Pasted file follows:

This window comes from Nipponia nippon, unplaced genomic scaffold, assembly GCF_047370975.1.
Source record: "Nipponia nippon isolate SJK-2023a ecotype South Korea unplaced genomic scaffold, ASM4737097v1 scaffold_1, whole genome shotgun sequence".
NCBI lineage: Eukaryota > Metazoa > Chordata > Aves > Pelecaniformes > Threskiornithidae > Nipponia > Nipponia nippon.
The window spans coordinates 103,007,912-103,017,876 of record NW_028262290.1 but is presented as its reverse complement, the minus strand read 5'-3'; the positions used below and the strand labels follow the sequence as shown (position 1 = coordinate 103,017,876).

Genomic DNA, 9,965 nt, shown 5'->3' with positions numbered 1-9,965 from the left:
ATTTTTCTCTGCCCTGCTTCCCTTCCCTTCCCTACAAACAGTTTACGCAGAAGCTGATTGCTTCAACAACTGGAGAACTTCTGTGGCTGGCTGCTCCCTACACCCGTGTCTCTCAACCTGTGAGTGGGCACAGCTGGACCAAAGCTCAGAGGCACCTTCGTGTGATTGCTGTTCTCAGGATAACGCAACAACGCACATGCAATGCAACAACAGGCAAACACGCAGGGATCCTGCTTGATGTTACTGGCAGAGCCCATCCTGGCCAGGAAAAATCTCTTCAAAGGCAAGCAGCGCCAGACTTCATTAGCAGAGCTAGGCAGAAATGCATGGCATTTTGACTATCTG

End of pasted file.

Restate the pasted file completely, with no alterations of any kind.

This window comes from Nipponia nippon, unplaced genomic scaffold, assembly GCF_047370975.1.
Source record: "Nipponia nippon isolate SJK-2023a ecotype South Korea unplaced genomic scaffold, ASM4737097v1 scaffold_1, whole genome shotgun sequence".
NCBI lineage: Eukaryota > Metazoa > Chordata > Aves > Pelecaniformes > Threskiornithidae > Nipponia > Nipponia nippon.
The window spans coordinates 103,007,912-103,017,876 of record NW_028262290.1 but is presented as its reverse complement, the minus strand read 5'-3'; the positions used below and the strand labels follow the sequence as shown (position 1 = coordinate 103,017,876).

Genomic DNA, 9,965 nt, shown 5'->3' with positions numbered 1-9,965 from the left:
ATTTTTCTCTGCCCTGCTTCCCTTCCCTTCCCTACAAACAGTTTACGCAGAAGCTGATTGCTTCAACAACTGGAGAACTTCTGTGGCTGGCTGCTCCCTACACCCGTGTCTCTCAACCTGTGAGTGGGCACAGCTGGACCAAAGCTCAGAGGCACCTTCGTGTGATTGCTGTTCTCAGGATAACGCAACAACGCACATGCAATGCAACAACAGGCAAACACGCAGGGATCCTGCTTGATGTTACTGGCAGAGCCCATCCTGGCCAGGAAAAATCTCTTCAAAGGCAAGCAGCGCCAGACTTCATTAGCAGAGCTAGGCAGAAATGCATGGCATTTTGACTATCTG